He's been known as "man child" since his emergence as a rookie with the Blackhawks in 2013.
But after another clutch postseason performance it may be time to drop the "child" out of Brandon Saad's nickname.
The 22-year-old Saad notched the biggest goal of his young career on Wednesday night, tallying the game-winner in Game 4 as the Blackhawks defeated the Tampa Bay Lightning 2-1 to even up the Stanley Cup Final at 2-2 before the series shifts back to Florida for Game 5 on Saturday evening.
With the game knotted up 1-1 in the third period, Saad took a pass from Patrick Kane after Brad Richards cleared the path for him to go hard to the net with a sneaky stick lift of Lightning defenseman Anton Stralman, creating chaos in front of Lightning rookie goaltender Andrei Vasilevskiy. After an initial save, the puck squirted back out to Saad, who found the back of the net with a quick backhand through the five-hole on Vasilevskiy, giving Chicago a 2-1 lead with just under 14 minutes remaining in the final frame.
The goal was Saad's eighth of the postseason, good for third on the team behind Jonathan Toews (10) and Kane (10).
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"He’s a fun player to watch," Blackhawks forward Patrick Sharp said. "Seems like, I don’t know, what is he 21-years-old? He looks like a grown man out there. He takes the puck, tells everybody what he’s going to do with it and bulls people over and gets to that net either way. It’s nice to see him putting the puck in the net."
Saad's ability to bully his away into the slot wasn't the only thing that stood out to his teammates on his clutch goal.
Saad used his lightning-quick stride to grab a loose puck off the faceoff and drive the puck into Tampa Bay's Zone, creating the scoring opportunity for Chicago.
"It looks like he's just out for a Sunday stroll sometimes," Richards said. "He's three strides and he's beating people down the ice."
Richards, who didn't know much about Saad when he joined the Blackhawks as a free agent last summer, spoke glowingly of his teammate's performance.
"He just keeps getting better. When I first saw him this year, I didn’t know he was that good," Richards said. "But he’s way better now even than he was in September. Just growing up and getting confident. So powerful. I’ve never seen such a young kid so even-keel. I don’t think anything bothers him."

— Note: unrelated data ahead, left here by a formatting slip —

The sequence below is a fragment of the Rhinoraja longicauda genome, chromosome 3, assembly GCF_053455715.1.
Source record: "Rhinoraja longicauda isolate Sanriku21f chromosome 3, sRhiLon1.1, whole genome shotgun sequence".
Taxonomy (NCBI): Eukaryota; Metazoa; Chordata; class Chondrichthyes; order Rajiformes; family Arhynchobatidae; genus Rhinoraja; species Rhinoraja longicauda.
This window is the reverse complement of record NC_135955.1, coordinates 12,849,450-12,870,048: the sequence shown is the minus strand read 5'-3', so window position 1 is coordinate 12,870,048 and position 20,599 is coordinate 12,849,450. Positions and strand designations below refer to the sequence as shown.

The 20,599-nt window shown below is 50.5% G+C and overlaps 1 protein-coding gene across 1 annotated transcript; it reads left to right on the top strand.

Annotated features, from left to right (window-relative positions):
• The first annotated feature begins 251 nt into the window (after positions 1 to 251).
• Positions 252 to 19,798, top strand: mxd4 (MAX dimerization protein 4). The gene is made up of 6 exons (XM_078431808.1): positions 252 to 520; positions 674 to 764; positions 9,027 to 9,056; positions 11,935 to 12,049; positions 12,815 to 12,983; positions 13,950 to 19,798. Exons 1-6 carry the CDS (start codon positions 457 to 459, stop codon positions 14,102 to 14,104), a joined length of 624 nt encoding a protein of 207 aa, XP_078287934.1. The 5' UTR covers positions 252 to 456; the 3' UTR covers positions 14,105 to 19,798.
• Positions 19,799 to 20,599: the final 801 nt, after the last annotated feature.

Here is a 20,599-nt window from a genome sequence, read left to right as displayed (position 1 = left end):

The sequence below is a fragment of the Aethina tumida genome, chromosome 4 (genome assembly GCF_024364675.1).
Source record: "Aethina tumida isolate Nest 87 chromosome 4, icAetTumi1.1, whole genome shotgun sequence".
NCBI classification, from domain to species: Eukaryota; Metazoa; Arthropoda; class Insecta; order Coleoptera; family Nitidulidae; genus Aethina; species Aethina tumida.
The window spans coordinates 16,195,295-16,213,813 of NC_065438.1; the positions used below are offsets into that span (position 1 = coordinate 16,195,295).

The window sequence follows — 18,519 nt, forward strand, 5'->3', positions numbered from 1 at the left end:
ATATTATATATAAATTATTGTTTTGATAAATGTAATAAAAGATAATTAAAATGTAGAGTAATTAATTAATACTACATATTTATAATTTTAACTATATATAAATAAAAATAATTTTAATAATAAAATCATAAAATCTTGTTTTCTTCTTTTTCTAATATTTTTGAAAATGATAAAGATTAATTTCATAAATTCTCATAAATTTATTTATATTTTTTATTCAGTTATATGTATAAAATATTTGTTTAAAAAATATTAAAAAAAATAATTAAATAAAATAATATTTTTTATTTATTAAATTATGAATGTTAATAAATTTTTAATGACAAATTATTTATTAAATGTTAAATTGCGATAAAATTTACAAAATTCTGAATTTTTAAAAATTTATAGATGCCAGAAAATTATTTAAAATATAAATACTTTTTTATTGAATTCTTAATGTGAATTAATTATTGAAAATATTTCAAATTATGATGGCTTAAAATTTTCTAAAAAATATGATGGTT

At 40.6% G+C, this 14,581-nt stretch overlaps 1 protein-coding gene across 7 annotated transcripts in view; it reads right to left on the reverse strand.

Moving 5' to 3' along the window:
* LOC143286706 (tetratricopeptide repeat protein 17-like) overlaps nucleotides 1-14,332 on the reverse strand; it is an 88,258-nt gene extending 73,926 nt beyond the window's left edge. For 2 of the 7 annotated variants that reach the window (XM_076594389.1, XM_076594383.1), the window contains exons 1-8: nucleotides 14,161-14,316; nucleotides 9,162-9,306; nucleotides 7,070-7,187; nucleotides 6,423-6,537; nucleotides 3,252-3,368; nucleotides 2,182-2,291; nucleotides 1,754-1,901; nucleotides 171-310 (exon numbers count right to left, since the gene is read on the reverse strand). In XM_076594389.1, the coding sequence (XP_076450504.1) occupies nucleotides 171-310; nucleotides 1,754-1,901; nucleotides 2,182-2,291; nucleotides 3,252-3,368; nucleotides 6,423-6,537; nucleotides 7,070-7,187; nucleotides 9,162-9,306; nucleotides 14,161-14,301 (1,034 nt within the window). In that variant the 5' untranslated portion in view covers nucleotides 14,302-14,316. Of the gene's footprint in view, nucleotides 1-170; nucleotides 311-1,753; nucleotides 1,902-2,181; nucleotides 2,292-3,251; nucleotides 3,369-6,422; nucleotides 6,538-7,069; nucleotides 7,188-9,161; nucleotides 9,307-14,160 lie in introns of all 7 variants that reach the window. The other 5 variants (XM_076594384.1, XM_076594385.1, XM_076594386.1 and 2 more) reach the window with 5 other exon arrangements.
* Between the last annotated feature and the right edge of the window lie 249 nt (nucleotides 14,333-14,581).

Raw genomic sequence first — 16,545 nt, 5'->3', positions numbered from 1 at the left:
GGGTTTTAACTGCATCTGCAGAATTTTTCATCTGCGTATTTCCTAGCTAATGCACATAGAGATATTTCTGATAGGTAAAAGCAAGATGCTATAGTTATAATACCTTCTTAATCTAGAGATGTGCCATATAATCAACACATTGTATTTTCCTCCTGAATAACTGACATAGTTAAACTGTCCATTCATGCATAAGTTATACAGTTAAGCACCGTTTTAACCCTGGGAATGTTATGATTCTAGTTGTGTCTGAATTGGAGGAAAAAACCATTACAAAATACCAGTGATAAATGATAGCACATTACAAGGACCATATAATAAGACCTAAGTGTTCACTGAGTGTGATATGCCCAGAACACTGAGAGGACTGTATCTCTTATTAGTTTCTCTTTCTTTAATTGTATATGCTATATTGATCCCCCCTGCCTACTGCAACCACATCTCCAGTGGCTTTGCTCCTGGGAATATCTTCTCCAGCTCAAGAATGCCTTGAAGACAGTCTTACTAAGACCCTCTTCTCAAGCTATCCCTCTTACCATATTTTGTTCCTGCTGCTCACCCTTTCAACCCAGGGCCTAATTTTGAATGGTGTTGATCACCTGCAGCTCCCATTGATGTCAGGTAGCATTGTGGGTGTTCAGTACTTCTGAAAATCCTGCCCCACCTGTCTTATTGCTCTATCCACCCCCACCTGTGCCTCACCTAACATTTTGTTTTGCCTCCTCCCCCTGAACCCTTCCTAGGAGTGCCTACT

While Saad's goal will show up on the box score, it was a play that he made late in the game that won't get much notoriety but may have saved the night for Chicago.
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With the Lightning sending an extra-attacker to try to get the equalizer in the final two minutes of the third period, Saad was in position to make a diving block of a slapshot from the point, letting more time tick off the clock to help the Blackhawks stave off a late push from the Lightning.
"He's one of those guys that sacrifices himself to do the right things and to be consistent at it," Blackhawks forward Andrew Desjardins said. "It's pretty special when you put that all together in a player. He's the total package. I mean it sounds kind of cheesy, but he does. Big goal but just a huge block too.That block with 20, 30 seconds left or whatever it was there. Huge."
Saad's remarkable postseason play has given head coach Joel Quenneville the ability to use him in key situations.
"He’s been great," Quenneville said. "I love his game tonight. A great power move to the net. He gives us speed, I can use him in all situations.
"He’s fast, he’s big, he’s strong, he’s dangerous. Very good performance."